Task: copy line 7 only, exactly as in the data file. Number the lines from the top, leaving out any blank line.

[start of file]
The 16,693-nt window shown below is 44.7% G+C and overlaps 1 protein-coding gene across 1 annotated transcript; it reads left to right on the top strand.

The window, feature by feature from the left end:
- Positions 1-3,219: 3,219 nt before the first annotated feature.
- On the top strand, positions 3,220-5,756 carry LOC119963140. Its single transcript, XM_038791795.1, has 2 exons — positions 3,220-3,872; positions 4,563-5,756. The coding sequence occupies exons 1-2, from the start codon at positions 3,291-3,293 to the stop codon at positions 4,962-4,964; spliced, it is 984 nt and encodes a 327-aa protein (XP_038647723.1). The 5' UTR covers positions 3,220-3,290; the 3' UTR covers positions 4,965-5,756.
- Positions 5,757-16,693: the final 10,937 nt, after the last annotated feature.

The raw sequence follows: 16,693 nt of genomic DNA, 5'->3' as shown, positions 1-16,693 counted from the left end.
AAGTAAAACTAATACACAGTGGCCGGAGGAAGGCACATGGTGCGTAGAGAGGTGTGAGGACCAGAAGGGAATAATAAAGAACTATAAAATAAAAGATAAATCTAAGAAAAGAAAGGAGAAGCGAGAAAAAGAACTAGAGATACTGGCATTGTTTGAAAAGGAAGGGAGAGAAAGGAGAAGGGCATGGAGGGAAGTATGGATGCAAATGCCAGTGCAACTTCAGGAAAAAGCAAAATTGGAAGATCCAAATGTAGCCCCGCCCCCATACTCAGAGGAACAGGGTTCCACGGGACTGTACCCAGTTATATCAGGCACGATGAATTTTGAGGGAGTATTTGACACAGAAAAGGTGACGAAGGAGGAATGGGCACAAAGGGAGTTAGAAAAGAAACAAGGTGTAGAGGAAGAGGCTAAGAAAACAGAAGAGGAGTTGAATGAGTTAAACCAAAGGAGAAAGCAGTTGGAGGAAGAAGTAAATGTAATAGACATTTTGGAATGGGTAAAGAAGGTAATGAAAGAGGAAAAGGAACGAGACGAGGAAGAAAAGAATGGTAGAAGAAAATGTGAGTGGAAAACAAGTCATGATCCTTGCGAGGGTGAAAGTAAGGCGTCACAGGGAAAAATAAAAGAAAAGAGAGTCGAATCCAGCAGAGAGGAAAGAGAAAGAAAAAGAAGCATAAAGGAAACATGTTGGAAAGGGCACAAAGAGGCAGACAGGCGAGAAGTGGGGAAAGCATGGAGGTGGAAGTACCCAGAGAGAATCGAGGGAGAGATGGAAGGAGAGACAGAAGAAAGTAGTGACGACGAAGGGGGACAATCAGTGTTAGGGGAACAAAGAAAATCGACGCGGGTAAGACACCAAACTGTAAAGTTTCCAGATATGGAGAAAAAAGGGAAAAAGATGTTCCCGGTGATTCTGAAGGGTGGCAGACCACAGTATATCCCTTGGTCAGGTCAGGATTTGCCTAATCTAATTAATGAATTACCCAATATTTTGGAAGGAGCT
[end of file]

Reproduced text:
AAGTAAAACTAATACACAGTGGCCGGAGGAAGGCACATGGTGCGTAGAGAGGTGTGAGGACCAGAAGGGAATAATAAAGAACTATAAAATAAAAGATAAATCTAAGAAAAGAAAGGAGAAGCGAGAAAAAGAACTAGAGATACTGGCATTGTTTGAAAAGGAAGGGAGAGAAAGGAGAAGGGCATGGAGGGAAGTATGGATGCAAATGCCAGTGCAACTTCAGGAAAAAGCAAAATTGGAAGATCCAAATGTAGCCCCGCCCCCATACTCAGAGGAACAGGGTTCCACGGGACTGTACCCAGTTATATCAGGCACGATGAATTTTGAGGGAGTATTTGACACAGAAAAGGTGACGAAGGAGGAATGGGCACAAAGGGAGTTAGAAAAGAAACAAGGTGTAGAGGAAGAGGCTAAGAAAACAGAAGAGGAGTTGAATGAGTTAAACCAAAGGAGAAAGCAGTTGGAGGAAGAAGTAAATGTAATAGACATTTTGGAATGGGTAAAGAAGGTAATGAAAGAGGAAAAGGAACGAGACGAGGAAGAAAAGAATGGTAGAAGAAAATGTGAGTGGAAAACAAGTCATGATCCTTGCGAGGGTGAAAGTAAGGCGTCACAGGGAAAAATAAAAGAAAAGAGAGTCGAATCCAGCAGAGAGGAAAGAGAAAGAAAAAGAAGCATAAAGGAAACATGTTGGAAAGGGCACAAAGAGGCAGACAGGCGAGAAGTGGGGAAAGCATGGAGGTGGAAGTACCCAGAGAGAATCGAGGGAGAGATGGAAGGAGAGACAGAAGAAAGTAGTGACGACGAAGGGGGACAATCAGTGTTAGGGGAACAAAGAAAATCGACGCGGGTAAGACACCAAACTGTAAAGTTTCCAGATATGGAGAAAAAAGGGAAAAAGATGTTCCCGGTGATTCTGAAGGGTGGCAGACCACAGTATATCCCTTGGTCAGGTCAGGATTTGCCTAATCTAATTAATGAATTACCCAATATTTTGGAAGGAGCT